From: Buckeye Reporter

The Ohio Constitution Protection Amendment, proposed by State Rep. Brian Stewart (R-Ashville), seeks a supermajority requirement for ballot initiative-driven constitutional amendments, as is required in some states.

Proponents of the amendment say this will help safeguard the Constitution from the influence of outside, special interests. A new group, Save Our Constitution PAC, has been formed to support the passage of the amendment and has pledged to hold opponents of the amendment accountable.

“Our Constitution has been hijacked by special interests and legislators have an opportunity – and duty – to stop it by voting to put the Constitution Protection Amendment on the August ballot,” said Joel Riter, advisor to the PAC. “Save Our Constitution PAC will be scoring this vote and we will ensure that Ohio voters in 2024 are informed about legislators who say yes to this important amendment to protect our Constitution. And those who oppose it or prevent it from being brought to a vote will be held accountable by voters.”

The Columbus Dispatch reported that the proposal, the Ohio Constitution Protection Act, would require 60% of voters to enact constitutional amendments, instead of a simple majority.

The United States Constitution requires that federal constitutional amendments receive a supermajority vote, Ashland Source reported. Additionally, 32 states do not allow for amendments to the Constitution to be passed through ballot initiatives. Of the remaining 18 states, like Ohio, that do allow constitutional amendments through ballot initiatives, many have enacted supermajority requirements.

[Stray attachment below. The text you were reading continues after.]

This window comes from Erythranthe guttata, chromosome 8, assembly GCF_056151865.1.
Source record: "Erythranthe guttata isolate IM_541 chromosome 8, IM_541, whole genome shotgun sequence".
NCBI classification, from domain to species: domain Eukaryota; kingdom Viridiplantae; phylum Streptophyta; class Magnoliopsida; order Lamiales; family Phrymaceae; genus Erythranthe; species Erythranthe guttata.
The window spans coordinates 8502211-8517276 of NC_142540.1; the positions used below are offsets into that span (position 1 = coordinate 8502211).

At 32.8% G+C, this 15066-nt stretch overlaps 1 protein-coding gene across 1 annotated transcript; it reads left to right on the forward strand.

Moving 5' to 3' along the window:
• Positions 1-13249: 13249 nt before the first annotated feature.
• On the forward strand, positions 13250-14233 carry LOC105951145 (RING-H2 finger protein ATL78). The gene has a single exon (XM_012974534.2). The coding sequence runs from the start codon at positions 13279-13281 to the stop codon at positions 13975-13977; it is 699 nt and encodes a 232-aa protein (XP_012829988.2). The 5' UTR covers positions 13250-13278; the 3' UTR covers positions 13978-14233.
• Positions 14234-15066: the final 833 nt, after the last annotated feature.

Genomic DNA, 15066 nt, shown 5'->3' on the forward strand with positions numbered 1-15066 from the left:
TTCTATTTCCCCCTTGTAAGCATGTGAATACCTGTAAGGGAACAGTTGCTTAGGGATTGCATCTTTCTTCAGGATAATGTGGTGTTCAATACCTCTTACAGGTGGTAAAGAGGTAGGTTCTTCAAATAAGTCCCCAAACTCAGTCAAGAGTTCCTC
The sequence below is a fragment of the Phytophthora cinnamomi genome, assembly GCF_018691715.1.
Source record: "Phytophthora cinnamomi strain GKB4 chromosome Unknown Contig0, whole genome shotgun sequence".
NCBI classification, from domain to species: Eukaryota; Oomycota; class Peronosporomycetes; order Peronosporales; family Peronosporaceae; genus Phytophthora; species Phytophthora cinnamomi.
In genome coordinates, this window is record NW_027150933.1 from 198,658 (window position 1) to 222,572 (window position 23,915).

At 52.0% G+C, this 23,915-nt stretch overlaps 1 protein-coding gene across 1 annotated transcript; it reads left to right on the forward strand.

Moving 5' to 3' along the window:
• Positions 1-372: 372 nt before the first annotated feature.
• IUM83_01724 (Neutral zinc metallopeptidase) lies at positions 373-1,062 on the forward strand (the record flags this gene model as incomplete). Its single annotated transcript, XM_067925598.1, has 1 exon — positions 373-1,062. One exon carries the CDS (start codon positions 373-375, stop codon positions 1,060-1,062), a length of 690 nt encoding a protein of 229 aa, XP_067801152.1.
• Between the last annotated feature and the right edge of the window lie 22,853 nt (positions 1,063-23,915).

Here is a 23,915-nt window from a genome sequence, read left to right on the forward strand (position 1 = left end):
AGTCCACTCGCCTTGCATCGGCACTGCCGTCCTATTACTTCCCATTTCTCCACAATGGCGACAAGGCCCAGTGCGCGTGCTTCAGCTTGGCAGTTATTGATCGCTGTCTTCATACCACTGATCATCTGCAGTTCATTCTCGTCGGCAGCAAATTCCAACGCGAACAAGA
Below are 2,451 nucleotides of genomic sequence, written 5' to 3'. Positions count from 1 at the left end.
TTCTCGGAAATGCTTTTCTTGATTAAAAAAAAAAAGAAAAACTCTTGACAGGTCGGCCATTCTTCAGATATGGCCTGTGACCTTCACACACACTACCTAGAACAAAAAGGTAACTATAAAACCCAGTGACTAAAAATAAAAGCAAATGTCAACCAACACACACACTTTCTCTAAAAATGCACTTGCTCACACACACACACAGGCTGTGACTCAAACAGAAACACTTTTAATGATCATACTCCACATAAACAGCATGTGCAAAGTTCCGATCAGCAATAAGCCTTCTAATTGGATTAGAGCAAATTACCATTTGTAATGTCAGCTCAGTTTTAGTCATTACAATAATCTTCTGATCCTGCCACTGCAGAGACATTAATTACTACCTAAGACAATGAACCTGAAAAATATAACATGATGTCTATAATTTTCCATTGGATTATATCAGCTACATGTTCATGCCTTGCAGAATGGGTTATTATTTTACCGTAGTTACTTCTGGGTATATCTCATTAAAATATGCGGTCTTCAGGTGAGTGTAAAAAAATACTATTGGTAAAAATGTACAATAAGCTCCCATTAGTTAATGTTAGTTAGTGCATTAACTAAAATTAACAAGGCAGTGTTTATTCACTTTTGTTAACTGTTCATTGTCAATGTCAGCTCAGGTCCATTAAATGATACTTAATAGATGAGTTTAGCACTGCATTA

“Our Founding Fathers ensured that the United States Constitution would be protected against outside influence and special interests by requiring a supermajority vote for amendments,” bill sponsor Stewart said in a statement. “We can and should protect the Ohio Constitution in a similar way.”

The office of Ohio Secretary of State Frank LaRose points to the length of Ohio’s Constitution as evidence of the Constitution being used as a “tool” by special interests to permanently change government to their liking.

“The bloat is evidenced in the size of the document itself: The United States Constitution includes 7,591 words while the Ohio Constitution has over 67,000, including topics ranging from the development of casinos to bond consolidation to how people select their health care,” LaRose said.

The Ohio Constitution should be a framework of our state government rather than a tool for special interests, LaRose said.

“If you have a good idea and feel it deserves to be within the framework of our government, it should require the same standard for passage that we see in both our United States Constitution and here in our own state legislature,” he said. “Requiring a broad consensus majority of at least 60% for passing a petition-based constitutional amendment provides a good-government solution to promote compromise.”

In a news release, the Ohio Secretary of State’s office also reports that in just the past three petition-based amendment campaigns, special interests have spent more than $50 million on ads and political expenses to support their passage. Only one of these amendments was successfully passed.

According to data, there have been 16 proposed petition-based constitutional amendments since 2000. Of those 16, only five passed, and three of the five passed with more than 60% of the vote.

In February, the Missouri House of Representatives passed a bill that would raise the threshold for passing constitutional amendments from 50% up to 60%. If approved by the Missouri Senate, the measure would be placed on the ballot in an upcoming election for the voters in Missouri to decide on.

According to Ballotpedia, in Florida, constitutional amendments already require a supermajority, or 60% of the vote, for passage. This requirement was adopted in 2006.

Stewart’s bill will also require proposed ballot initiatives to receive petition signatures from all 88 Ohio counties rather than 44 as currently required under Ohio law.

“When we talk about changing our Constitution, we need to make sure it has widespread support from all corners of the state,” Stewart said of the proposed change.